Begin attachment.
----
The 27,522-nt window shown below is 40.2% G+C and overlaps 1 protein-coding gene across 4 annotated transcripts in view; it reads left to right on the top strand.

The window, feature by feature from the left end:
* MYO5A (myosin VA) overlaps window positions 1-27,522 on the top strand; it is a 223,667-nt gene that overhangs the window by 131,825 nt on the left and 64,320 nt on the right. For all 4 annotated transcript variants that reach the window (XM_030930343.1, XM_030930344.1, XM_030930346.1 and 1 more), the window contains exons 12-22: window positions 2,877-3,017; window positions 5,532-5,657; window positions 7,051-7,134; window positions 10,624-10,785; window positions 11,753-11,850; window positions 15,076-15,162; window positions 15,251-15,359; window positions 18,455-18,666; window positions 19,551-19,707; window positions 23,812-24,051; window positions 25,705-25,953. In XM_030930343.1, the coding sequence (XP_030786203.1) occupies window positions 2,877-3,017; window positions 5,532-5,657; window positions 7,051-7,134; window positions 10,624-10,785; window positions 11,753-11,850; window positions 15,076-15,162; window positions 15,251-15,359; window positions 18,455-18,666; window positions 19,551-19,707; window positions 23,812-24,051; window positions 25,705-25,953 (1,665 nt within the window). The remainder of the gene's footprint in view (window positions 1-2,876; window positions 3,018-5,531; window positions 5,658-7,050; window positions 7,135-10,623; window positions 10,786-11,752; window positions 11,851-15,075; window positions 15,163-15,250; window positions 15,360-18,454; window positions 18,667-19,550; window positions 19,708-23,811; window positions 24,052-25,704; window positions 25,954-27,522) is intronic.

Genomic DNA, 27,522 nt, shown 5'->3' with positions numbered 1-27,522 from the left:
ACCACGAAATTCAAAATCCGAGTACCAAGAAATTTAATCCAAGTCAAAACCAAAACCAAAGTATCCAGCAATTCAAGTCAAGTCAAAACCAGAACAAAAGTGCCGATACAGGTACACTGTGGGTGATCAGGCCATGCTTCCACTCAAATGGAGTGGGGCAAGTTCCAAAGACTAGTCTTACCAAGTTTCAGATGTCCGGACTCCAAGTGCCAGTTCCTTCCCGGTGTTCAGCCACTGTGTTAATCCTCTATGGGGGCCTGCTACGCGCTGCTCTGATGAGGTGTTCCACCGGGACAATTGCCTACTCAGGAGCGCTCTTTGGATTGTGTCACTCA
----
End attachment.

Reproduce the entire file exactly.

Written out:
The 27,522-nt window shown below is 40.2% G+C and overlaps 1 protein-coding gene across 4 annotated transcripts in view; it reads left to right on the top strand.

The window, feature by feature from the left end:
* MYO5A (myosin VA) overlaps window positions 1-27,522 on the top strand; it is a 223,667-nt gene that overhangs the window by 131,825 nt on the left and 64,320 nt on the right. For all 4 annotated transcript variants that reach the window (XM_030930343.1, XM_030930344.1, XM_030930346.1 and 1 more), the window contains exons 12-22: window positions 2,877-3,017; window positions 5,532-5,657; window positions 7,051-7,134; window positions 10,624-10,785; window positions 11,753-11,850; window positions 15,076-15,162; window positions 15,251-15,359; window positions 18,455-18,666; window positions 19,551-19,707; window positions 23,812-24,051; window positions 25,705-25,953. In XM_030930343.1, the coding sequence (XP_030786203.1) occupies window positions 2,877-3,017; window positions 5,532-5,657; window positions 7,051-7,134; window positions 10,624-10,785; window positions 11,753-11,850; window positions 15,076-15,162; window positions 15,251-15,359; window positions 18,455-18,666; window positions 19,551-19,707; window positions 23,812-24,051; window positions 25,705-25,953 (1,665 nt within the window). The remainder of the gene's footprint in view (window positions 1-2,876; window positions 3,018-5,531; window positions 5,658-7,050; window positions 7,135-10,623; window positions 10,786-11,752; window positions 11,851-15,075; window positions 15,163-15,250; window positions 15,360-18,454; window positions 18,667-19,550; window positions 19,708-23,811; window positions 24,052-25,704; window positions 25,954-27,522) is intronic.

Genomic DNA, 27,522 nt, shown 5'->3' with positions numbered 1-27,522 from the left:
ACCACGAAATTCAAAATCCGAGTACCAAGAAATTTAATCCAAGTCAAAACCAAAACCAAAGTATCCAGCAATTCAAGTCAAGTCAAAACCAGAACAAAAGTGCCGATACAGGTACACTGTGGGTGATCAGGCCATGCTTCCACTCAAATGGAGTGGGGCAAGTTCCAAAGACTAGTCTTACCAAGTTTCAGATGTCCGGACTCCAAGTGCCAGTTCCTTCCCGGTGTTCAGCCACTGTGTTAATCCTCTATGGGGGCCTGCTACGCGCTGCTCTGATGAGGTGTTCCACCGGGACAATTGCCTACTCAGGAGCGCTCTTTGGATTGTGTCACTCA